Apple’s iPad launch hype has come and gone. A number of the speculations were proven wrong: there is no smaller iPad, there are no 3D glasses. In fact, the new iPad is essentially the same as before. There are, however, a few changes such as the high-resolution screen, fast LTE connectivity in the USA, and for some that’s all there is to the new iPad.
Wrong. The new iPad is a big deal, a very big deal. In fact, in many ways all the iPad competitors were just dealt another huge blow as Apple continues to forge the tablet market. The screen and LTE are both big deals, but two other key technology breakthroughs lurk under the sleek iPad cover.
Reason one: killer resolution
The most noticeable is the screen, with a resolution of 2048 by 1536. All those pixels available are hard to miss on 9.7 inches of screen. Apple marketing speak calls it a Retina Display or, per its website, “Resolutionary”.
Apple claims that the human eye cannot see the pixels, as long as you are 15 inches from the screen, and they are right. Once a retina display is experienced, such as the one on the iPhone 4, you just can’t go back. All other screens, no matter how bright or colourful, look fuzzy.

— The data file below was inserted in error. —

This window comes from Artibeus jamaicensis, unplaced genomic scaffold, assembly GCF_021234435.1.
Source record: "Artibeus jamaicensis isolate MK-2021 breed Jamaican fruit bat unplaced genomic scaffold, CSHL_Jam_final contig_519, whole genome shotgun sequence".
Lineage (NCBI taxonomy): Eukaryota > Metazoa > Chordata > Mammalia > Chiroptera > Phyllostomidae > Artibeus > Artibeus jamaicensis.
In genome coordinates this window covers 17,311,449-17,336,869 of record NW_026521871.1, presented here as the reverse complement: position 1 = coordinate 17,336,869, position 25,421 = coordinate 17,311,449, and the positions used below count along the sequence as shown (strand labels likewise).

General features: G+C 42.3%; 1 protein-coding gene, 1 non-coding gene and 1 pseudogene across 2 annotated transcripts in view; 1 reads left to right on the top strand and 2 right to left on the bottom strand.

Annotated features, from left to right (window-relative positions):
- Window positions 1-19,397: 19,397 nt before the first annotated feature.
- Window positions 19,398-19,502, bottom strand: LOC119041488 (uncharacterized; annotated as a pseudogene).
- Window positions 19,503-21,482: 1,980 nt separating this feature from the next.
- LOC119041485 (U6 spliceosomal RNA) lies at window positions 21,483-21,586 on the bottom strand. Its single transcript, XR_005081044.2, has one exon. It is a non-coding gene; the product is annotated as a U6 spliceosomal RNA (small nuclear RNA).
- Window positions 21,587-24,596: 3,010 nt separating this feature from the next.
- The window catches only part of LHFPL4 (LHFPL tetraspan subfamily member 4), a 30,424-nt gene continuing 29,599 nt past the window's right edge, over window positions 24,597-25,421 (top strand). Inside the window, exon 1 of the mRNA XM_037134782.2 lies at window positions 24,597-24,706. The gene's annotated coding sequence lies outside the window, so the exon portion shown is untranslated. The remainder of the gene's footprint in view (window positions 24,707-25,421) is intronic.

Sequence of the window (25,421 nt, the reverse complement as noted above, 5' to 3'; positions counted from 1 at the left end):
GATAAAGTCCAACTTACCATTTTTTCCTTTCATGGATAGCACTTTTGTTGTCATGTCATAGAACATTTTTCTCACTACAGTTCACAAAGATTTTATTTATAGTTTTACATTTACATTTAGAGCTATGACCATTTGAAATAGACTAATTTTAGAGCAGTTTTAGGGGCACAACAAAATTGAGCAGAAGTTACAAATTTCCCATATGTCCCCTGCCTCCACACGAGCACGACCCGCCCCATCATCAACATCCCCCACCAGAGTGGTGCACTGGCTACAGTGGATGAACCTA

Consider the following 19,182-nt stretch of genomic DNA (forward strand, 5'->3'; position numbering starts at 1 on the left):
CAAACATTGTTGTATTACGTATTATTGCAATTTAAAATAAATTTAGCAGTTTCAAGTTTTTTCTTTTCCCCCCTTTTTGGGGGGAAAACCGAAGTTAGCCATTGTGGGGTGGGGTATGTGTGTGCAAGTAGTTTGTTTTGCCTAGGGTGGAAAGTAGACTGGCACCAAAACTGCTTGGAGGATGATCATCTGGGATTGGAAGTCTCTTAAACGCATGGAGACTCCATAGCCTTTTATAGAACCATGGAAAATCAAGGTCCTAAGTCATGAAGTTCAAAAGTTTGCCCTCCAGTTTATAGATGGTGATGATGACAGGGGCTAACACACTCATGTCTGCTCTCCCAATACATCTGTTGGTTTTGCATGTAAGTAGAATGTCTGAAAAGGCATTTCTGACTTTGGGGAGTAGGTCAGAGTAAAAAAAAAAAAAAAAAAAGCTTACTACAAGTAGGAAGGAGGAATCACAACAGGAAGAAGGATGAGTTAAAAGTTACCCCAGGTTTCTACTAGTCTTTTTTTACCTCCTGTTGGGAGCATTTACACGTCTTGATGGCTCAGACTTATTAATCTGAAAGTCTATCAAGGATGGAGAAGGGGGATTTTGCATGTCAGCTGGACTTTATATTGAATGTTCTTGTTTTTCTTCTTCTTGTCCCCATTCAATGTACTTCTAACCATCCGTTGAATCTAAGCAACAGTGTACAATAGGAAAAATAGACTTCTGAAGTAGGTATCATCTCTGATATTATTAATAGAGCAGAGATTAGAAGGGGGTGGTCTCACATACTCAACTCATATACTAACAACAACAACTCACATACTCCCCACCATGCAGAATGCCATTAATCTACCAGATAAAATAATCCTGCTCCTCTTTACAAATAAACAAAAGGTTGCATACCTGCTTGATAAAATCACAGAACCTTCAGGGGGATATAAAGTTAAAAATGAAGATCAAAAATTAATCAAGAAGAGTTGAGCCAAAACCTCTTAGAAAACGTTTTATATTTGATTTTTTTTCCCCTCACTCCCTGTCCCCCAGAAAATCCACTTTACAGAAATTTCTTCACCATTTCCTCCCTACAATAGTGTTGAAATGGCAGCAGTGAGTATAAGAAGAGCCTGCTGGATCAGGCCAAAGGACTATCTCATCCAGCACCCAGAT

Without actually seeing the actual new iPad screen for myself, I have to accept the reports that the new iPad screen is incredibly sharp, with colour depth and accuracy that makes pictures, movies, books and games look incredible.
The big deal here is that Apple could actually cram all this screen goodness into the same price as the old iPad. Every other tablet manufacturer, and in fact laptops, as well as any other visual display devices, was just dealt a huge blow.
The resolution of the best HD TVs, and the vast majority of computer monitors (as well as laptops tops), out at 1920 by 1080, with many far below that, which is essentially four times less than the new iPad, all often at far higher prices. The bar has been firmly moved and all others are being found wanting.
Reason two: battery life